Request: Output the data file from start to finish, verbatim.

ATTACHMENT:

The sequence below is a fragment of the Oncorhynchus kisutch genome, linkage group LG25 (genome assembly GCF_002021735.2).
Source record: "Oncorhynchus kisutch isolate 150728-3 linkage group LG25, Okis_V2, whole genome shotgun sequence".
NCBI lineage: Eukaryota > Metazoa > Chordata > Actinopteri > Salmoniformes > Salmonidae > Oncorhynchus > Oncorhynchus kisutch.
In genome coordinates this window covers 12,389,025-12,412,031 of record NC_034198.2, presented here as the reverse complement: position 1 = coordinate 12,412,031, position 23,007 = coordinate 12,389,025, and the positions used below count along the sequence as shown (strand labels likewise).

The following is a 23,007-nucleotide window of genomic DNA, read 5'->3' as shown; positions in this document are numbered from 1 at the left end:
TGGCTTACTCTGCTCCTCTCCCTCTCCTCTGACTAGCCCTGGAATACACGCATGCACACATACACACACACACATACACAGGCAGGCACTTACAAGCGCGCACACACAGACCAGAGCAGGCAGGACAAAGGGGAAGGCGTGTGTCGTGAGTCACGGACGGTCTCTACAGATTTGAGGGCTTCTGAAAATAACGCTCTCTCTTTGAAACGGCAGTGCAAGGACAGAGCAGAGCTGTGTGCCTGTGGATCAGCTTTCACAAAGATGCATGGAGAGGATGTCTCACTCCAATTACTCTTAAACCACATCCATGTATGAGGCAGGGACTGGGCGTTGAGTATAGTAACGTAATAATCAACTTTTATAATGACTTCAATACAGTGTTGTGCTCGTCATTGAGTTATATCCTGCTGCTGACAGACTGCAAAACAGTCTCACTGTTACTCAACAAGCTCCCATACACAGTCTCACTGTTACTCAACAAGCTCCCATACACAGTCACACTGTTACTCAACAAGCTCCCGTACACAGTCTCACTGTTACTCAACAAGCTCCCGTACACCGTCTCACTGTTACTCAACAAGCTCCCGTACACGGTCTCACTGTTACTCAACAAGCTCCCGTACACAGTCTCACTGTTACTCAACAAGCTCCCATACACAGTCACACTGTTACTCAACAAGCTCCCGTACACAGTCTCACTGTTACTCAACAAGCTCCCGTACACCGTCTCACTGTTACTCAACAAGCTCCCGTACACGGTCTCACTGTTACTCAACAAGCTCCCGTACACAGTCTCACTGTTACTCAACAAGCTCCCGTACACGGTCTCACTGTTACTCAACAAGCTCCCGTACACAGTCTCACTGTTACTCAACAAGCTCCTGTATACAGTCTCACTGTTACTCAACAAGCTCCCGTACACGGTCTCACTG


The sequence below is a fragment of the Oncorhynchus kisutch genome, linkage group LG25 (genome assembly GCF_002021735.2).
Source record: "Oncorhynchus kisutch isolate 150728-3 linkage group LG25, Okis_V2, whole genome shotgun sequence".
NCBI lineage: Eukaryota > Metazoa > Chordata > Actinopteri > Salmoniformes > Salmonidae > Oncorhynchus > Oncorhynchus kisutch.
In genome coordinates this window covers 12,389,025-12,412,031 of record NC_034198.2, presented here as the reverse complement: position 1 = coordinate 12,412,031, position 23,007 = coordinate 12,389,025, and the positions used below count along the sequence as shown (strand labels likewise).

The following is a 23,007-nucleotide window of genomic DNA, read 5'->3' as shown; positions in this document are numbered from 1 at the left end:
TGGCTTACTCTGCTCCTCTCCCTCTCCTCTGACTAGCCCTGGAATACACGCATGCACACATACACACACACACATACACAGGCAGGCACTTACAAGCGCGCACACACAGACCAGAGCAGGCAGGACAAAGGGGAAGGCGTGTGTCGTGAGTCACGGACGGTCTCTACAGATTTGAGGGCTTCTGAAAATAACGCTCTCTCTTTGAAACGGCAGTGCAAGGACAGAGCAGAGCTGTGTGCCTGTGGATCAGCTTTCACAAAGATGCATGGAGAGGATGTCTCACTCCAATTACTCTTAAACCACATCCATGTATGAGGCAGGGACTGGGCGTTGAGTATAGTAACGTAATAATCAACTTTTATAATGACTTCAATACAGTGTTGTGCTCGTCATTGAGTTATATCCTGCTGCTGACAGACTGCAAAACAGTCTCACTGTTACTCAACAAGCTCCCATACACAGTCTCACTGTTACTCAACAAGCTCCCATACACAGTCACACTGTTACTCAACAAGCTCCCGTACACAGTCTCACTGTTACTCAACAAGCTCCCGTACACCGTCTCACTGTTACTCAACAAGCTCCCGTACACGGTCTCACTGTTACTCAACAAGCTCCCGTACACAGTCTCACTGTTACTCAACAAGCTCCCATACACAGTCACACTGTTACTCAACAAGCTCCCGTACACAGTCTCACTGTTACTCAACAAGCTCCCGTACACCGTCTCACTGTTACTCAACAAGCTCCCGTACACGGTCTCACTGTTACTCAACAAGCTCCCGTACACAGTCTCACTGTTACTCAACAAGCTCCCGTACACGGTCTCACTGTTACTCAACAAGCTCCCGTACACAGTCTCACTGTTACTCAACAAGCTCCTGTATACAGTCTCACTGTTACTCAACAAGCTCCCGTACACGGTCTCACTG